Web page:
Kuwait calls for permanent Arab seat in UN Security Council

The Kuwaiti diplomat noted that the issue of reform of the Security Council comes as a fundamental process of comprehensive reform of the UNs’ pillars.



By (Wam)

Published: Sat 14 Feb 2015, 1:30 AM

Last updated: Thu 25 Jun 2015, 9:56 PM

New York: The State of Kuwait has reaffirmed its stance, and that of the Arab group, in support to the UN Security Council reform process, and called for a permanent Arab seat in the council.

The remarks were made by Kuwait’s Permanent Delegate to the UN Mansour Al Otaibi at UN General Assembly session which focused on discussing government negotiations regarding Security Council reform, stressing that the Arab group position was noted many times on various occasions in the past.

According to the Kuwaiti News Agency (Kuna), Al Otaibi added that the keeping the challenges faced by the international community witnessed make it important to intensify efforts and activate role of the Security Council to make it more capable and effective to overcome these challenges through a just representation, in a transparent, impartial and credible atmosphere.

The Kuwaiti diplomat noted that the issue of reform of the Security Council comes as a fundamental process of comprehensive reform of the United Nations’ pillars.

Al Otaibi said that after more than 20 years of discussions aimed to expand the membership of the Security Council and to improve the methods of work punctuated by a number of initiatives and positions by a number of countries and groups of countries, including the Arab Group, it is now important to push forward for reforming the Security Council, especially in the presence of consensus between member states on the principle of change and reform.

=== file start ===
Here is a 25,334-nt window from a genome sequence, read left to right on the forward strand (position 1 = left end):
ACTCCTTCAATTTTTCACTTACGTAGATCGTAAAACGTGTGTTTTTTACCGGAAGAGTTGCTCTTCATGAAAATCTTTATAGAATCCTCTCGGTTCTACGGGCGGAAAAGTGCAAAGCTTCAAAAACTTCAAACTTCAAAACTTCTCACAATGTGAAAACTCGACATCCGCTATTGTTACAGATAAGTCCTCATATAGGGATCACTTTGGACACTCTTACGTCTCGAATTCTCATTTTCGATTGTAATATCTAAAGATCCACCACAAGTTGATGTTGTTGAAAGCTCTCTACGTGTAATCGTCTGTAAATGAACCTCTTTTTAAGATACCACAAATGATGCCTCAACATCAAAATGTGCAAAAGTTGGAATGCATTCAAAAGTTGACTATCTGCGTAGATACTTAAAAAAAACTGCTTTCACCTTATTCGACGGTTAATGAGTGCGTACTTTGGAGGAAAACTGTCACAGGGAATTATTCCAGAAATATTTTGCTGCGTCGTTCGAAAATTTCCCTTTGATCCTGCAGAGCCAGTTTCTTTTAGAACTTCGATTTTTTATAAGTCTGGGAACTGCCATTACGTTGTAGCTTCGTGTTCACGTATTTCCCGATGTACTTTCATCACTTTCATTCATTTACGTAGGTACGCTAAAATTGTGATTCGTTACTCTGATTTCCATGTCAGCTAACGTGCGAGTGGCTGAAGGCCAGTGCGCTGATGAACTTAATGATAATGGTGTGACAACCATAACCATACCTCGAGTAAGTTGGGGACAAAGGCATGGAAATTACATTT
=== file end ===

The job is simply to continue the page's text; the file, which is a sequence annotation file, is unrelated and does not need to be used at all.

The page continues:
He stressed that this does not mean rushing to reach a solution that does not enjoy consensus, adding that what is required is a more effective international organisation to perform a role in maintaining international peace and security, which also means that any solution they seek must have the broadest political support as possible in order to preserve the cohesion of the general membership.


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